Yann Seabra who was the stage and costume designer had did an amazing job at making everything so realistic. The tables we sat at were incredible and had lots of different foods on them - junk food,

pasta, vegetables, fruits and meat.

The dancing was energetic and engaging, because sometimes all of the performers were dancing together, sometimes in pairs and sometimes as a solo. The music was very moving and sometimes aggressive.

Quick go by your tickets now they will sell out quickly!

Review by: Molly Dixon. Age 10.

In the Athenaeum there was a wonderful show. When you walk in the actors treat you like customers at a restaurant, but by looking at the tables you could tell it was no ordinary restaurant.

Some of the tables had fur and animal skulls, some had junk food (My table) and some had vegetables.

Carl was our waiter, it was an immersive show because we were on tables and the actors were performing in the middle. It was mainly for adults, but it’s entertaining for children.

There was a women chopping up peppers then she stabbed a red pepper and left it and a girl picked it up and made a funeral for it. We got to taste food, we had a cherry tomato (these weren’t weird but Carl asked us to roll the tomato over your face), rice clumped together on a stick with sesame seeds (Some people liked this, but I didn’t), burnt kale (This was a crispy leaf, it was ok) and a ginger cake (This was nice).

The performance was about how it’s cruel to slaughter animals, but they taste nice. The performers all sung and it sounded like it was instruments, but it was them.

The performers were Carl Harrison, he was good because he was good at dancing. Saara Hurme, she was so graceful. Sonya Cullingford, she was also so graceful.

Donna Lenard, she was an excellent opera singer. Louise Sofield, she was good at singing. Matthew Winston, was a good dancer. Martin George, he was a good actor. Michael Henry, was good at singing.

Luca Silvestrini is the director, the show was magic. It was enjoyable and I recommend it to other people. I loved it. At the end I didn’t want to leave! I thought it would be good, but it was better!

Review by Ruby Williams age 10

On Thursday the 26 th of May Protein Dance came to Bury St Edmunds to perform in the Athenaeum. Their performance was called May Contain Food. This production is for age 12 years and overs. When you first walk into the venue it is like a grand ball with waiters in black and white and beautiful chandeliers. However, when you sit at your table you can tell it is like no other restaurant.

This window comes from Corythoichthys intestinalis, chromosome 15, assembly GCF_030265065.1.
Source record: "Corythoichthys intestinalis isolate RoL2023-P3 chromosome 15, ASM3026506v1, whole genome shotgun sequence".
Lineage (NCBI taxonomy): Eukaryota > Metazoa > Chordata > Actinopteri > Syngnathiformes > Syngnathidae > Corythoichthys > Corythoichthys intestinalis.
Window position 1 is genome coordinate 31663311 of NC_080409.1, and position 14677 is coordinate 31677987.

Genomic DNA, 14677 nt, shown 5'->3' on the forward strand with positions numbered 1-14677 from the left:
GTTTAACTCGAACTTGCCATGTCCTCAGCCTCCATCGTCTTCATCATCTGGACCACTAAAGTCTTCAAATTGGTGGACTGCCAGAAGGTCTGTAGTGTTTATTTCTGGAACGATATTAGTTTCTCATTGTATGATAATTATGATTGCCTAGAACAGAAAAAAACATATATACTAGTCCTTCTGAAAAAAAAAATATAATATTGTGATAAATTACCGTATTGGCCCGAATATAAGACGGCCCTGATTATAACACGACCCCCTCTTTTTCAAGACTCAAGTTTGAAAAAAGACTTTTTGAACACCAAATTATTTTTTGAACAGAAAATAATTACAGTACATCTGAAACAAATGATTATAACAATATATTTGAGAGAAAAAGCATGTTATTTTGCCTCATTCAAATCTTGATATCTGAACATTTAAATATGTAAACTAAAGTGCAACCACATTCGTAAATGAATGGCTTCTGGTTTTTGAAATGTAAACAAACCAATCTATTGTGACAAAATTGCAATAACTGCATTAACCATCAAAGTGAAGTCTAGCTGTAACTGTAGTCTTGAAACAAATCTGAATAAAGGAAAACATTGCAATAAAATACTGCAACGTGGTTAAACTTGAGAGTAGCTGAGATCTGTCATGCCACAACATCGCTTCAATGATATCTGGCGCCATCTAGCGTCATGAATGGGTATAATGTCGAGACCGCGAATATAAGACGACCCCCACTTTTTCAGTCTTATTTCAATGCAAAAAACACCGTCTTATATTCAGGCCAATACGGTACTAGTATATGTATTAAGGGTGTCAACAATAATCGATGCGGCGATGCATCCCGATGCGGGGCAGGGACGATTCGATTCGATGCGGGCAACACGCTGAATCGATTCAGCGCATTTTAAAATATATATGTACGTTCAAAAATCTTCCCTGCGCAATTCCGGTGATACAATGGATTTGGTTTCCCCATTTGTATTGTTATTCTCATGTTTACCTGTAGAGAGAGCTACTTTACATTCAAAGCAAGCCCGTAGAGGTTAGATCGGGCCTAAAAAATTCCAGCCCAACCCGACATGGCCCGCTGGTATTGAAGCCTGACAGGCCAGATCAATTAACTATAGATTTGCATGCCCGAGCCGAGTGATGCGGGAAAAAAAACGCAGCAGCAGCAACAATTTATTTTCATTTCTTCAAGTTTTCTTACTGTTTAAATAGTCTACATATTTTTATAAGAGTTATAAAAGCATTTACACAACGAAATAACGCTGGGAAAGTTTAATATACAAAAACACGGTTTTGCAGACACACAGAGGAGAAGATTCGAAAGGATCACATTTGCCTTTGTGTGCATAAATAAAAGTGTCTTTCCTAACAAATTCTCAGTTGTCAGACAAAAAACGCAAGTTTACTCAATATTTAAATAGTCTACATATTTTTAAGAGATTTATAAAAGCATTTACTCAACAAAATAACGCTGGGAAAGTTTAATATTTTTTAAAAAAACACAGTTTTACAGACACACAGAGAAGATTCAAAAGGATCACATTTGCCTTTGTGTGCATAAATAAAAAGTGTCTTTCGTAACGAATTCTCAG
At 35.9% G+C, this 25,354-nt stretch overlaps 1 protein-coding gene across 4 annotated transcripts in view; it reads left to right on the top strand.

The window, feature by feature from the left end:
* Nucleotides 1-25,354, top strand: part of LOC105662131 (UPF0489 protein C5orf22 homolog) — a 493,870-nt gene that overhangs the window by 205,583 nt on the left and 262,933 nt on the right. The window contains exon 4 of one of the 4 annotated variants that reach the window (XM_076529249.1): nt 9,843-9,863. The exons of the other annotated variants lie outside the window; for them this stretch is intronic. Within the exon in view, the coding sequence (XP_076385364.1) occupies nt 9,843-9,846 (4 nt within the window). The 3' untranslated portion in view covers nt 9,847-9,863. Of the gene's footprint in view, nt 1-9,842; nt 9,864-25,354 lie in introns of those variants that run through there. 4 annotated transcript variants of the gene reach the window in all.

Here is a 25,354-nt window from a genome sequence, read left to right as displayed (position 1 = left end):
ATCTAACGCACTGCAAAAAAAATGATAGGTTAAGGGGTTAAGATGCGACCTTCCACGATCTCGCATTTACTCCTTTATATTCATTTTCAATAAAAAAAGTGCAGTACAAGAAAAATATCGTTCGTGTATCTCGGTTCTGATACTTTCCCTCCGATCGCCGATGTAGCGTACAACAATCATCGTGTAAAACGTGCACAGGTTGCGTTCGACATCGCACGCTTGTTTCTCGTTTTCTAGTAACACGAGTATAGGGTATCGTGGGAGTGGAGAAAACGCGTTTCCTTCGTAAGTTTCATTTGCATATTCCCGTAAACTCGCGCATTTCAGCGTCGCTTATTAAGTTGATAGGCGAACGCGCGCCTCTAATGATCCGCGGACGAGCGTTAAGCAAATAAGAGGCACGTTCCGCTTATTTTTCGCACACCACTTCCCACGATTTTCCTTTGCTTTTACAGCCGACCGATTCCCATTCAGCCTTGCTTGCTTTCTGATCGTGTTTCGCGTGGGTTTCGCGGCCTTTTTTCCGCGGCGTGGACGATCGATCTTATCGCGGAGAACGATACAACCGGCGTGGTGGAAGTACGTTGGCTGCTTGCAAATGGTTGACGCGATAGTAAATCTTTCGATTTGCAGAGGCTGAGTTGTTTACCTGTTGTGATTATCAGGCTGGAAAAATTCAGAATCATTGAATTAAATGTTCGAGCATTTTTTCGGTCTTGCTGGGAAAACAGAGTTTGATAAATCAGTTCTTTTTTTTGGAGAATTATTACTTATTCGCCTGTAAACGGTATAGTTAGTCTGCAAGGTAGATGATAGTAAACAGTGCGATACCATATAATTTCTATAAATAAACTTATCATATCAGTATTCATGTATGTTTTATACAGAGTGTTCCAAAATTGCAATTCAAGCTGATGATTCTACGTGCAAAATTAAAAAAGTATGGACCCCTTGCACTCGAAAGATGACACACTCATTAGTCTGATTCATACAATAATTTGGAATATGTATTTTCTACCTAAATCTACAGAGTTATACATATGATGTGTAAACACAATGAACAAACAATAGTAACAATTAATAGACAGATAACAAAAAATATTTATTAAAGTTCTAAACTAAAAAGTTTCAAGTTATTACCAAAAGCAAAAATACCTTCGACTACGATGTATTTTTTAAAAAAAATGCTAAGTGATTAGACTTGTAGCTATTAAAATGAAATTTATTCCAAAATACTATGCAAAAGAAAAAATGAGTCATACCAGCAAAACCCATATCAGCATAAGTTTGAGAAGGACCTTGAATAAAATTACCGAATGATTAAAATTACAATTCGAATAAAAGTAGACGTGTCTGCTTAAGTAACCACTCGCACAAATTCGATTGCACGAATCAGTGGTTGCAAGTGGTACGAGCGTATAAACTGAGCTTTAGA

The performance has got lots of different subjects from vegetarianism to animal slaughter and criticising vegetables.

The dancing and singing varies from lyrical dancing to opera singing, but the performers make it very interesting by telling a story.

It’s mainly aimed at adults, but it was still entertaining and comical for younger viewers. This performance is an immersive piece so the audience is part of the show, so it makes us feel special.

The performers dancing flowed gracefully throughout the show. As soon as you walk in to the room, they have already started performing. The waiters come around to your tables and give you your menus.

All the music was cleverly created through the performers singing, mouth movements, tinfoil and other kitchen utensils. Body parts were used as props and at times the dancing and music are very aggressive.

My favourite characters were Carl Harrison, Sonya Cullingford and Michael Henry. I really liked their acting and how their movements flowed to the music. I also liked how they didn’t just stay in the same costumes, they took layers off and put them back on. Their voices were extraordinary and the performers cleverly made sounds you thought came from musical instruments.

They did a whole section about vegetarianism and at times they were serving their body parts on plates and going around the tables making chicken, horse and sheep noises! You wouldn’t see that in a normal theatre production!